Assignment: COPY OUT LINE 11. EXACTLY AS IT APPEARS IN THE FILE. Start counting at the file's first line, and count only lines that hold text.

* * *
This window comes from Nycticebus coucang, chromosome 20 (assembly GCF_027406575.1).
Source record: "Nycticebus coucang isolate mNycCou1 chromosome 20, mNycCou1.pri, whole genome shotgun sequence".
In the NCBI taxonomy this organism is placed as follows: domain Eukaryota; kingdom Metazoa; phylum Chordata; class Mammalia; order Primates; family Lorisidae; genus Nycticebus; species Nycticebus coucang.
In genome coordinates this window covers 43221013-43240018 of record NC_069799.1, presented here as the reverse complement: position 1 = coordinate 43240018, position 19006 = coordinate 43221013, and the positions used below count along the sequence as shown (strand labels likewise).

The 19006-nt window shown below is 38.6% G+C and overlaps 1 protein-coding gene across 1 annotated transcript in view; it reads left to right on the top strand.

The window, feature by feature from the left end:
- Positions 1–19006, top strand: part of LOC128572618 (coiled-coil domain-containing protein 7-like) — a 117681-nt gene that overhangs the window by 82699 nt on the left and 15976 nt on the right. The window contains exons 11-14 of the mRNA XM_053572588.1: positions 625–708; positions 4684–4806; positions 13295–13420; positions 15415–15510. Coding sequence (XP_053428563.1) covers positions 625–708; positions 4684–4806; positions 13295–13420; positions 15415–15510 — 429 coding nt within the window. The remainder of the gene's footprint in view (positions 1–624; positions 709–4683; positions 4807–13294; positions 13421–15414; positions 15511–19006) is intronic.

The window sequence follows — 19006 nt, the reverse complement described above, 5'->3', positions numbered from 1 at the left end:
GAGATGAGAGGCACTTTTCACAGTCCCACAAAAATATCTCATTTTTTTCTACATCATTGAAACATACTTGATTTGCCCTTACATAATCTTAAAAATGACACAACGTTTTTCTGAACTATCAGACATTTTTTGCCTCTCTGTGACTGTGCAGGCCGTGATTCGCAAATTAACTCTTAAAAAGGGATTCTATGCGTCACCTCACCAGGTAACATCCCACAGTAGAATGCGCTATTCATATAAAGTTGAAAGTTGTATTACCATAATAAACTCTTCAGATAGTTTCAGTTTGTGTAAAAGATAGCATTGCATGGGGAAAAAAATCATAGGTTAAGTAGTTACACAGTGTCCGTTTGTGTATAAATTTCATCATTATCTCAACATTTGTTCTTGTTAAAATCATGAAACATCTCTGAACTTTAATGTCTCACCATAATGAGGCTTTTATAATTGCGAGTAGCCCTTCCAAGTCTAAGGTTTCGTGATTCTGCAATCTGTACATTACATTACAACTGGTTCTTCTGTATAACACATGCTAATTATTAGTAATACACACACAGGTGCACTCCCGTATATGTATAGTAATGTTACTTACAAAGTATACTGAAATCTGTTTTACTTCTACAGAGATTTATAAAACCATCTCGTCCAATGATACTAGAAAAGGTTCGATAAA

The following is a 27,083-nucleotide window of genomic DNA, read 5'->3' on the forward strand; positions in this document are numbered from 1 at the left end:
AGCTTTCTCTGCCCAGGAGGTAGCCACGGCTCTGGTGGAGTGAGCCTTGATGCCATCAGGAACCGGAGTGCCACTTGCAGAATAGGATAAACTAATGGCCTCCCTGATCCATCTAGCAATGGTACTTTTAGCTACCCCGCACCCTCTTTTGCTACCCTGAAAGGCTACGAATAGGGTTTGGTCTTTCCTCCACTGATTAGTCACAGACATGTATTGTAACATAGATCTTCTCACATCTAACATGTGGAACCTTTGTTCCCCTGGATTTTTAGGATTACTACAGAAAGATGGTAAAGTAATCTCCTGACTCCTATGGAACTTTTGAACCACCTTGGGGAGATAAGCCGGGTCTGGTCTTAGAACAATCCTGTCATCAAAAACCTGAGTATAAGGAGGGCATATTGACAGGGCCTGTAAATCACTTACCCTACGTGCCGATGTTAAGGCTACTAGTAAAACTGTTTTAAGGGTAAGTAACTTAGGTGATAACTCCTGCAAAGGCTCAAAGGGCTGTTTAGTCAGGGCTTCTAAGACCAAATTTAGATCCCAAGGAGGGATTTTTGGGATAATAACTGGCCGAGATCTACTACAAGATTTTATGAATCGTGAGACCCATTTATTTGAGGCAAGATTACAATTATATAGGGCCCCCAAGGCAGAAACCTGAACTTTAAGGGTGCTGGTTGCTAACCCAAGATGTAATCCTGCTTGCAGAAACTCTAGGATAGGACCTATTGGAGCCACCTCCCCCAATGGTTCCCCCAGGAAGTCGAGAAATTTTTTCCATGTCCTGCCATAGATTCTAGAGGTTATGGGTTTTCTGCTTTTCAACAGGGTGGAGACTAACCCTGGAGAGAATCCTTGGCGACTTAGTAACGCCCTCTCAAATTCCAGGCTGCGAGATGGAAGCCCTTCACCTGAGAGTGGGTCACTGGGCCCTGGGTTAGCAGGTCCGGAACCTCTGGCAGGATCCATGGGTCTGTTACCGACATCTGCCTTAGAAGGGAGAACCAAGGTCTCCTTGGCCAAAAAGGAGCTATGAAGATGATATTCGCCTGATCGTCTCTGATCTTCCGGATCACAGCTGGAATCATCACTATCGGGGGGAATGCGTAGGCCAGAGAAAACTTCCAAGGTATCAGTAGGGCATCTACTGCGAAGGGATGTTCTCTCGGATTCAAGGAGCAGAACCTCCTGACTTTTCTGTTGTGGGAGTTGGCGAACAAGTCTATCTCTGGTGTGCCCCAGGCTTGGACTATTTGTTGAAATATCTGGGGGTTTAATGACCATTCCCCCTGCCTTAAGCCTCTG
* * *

AGCTTTCTCTGCCCAGGAGGTAGCCACGGCTCTGGTGGAGTGAGCCTTGATGCCATCAGGAACCGGAGTGCCACTTGCAGAATAGGATAAACTAATGGCCTCCCTGATCCATCTAGCAATGGTACTTTTAGCTACCCCGCACCCTCTTTTGCTACCCTGAAAGGCTACGAATAGGGTTTGGTCTTTCCTCCACTGATTAGTCACAGACATGTATTGTAACATAGATCTTCTCACATCTAACATGTGGAACCTTTGTTCCCCTGGATTTTTAGGATTACTACAGAAAGATGGTAAAGTAATCTCCTGACTCCTATGGAACTTTTGAACCACCTTGGGGAGATAAGCCGGGTCTGGTCTTAGAACAATCCTGTCATCAAAAACCTGAGTATAAGGAGGGCATATTGACAGGGCCTGTAAATCACTTACCCTACGTGCCGATGTTAAGGCTACTAGTAAAACTGTTTTAAGGGTAAGTAACTTAGGTGATAACTCCTGCAAAGGCTCAAAGGGCTGTTTAGTCAGGGCTTCTAAGACCAAATTTAGATCCCAAGGAGGGATTTTTGGGATAATAACTGGCCGAGATCTACTACAAGATTTTATGAATCGTGAGACCCATTTATTTGAGGCAAGATTACAATTATATAGGGCCCCCAAGGCAGAAACCTGAACTTTAAGGGTGCTGGTTGCTAACCCAAGATGTAATCCTGCTTGCAGAAACTCTAGGATAGGACCTATTGGAGCCACCTCCCCCAATGGTTCCCCCAGGAAGTCGAGAAATTTTTTCCATGTCCTGCCATAGATTCTAGAGGTTATGGGTTTTCTGCTTTTCAACAGGGTGGAGACTAACCCTGGAGAGAATCCTTGGCGACTTAGTAACGCCCTCTCAAATTCCAGGCTGCGAGATGGAAGCCCTTCACCTGAGAGTGGGTCACTGGGCCCTGGGTTAGCAGGTCCGGAACCTCTGGCAGGATCCATGGGTCTGTTACCGACATCTGCCTTAGAAGGGAGAACCAAGGTCTCCTTGGCCAAAAAGGAGCTATGAAGATGATATTCGCCTGATCGTCTCTGATCTTCCGGATCACAGCTGGAATCATCACTATCGGGGGGAATGCGTAGGCCAGAGAAAACTTCCAAGGTATCAGTAGGGCATCTACTGCGAAGGGATGTTCTCTCGGATTCAAGGAGCAGAACCTCCTGACTTTTCTGTTGTGGGAGTTGGCGAACAAGTCTATCTCTGGTGTGCCCCAGGCTTGGACTATTTGTTGAAATATCTGGGGGTTTAATGACCATTCCCCCTGCCTTAAGCCTCTG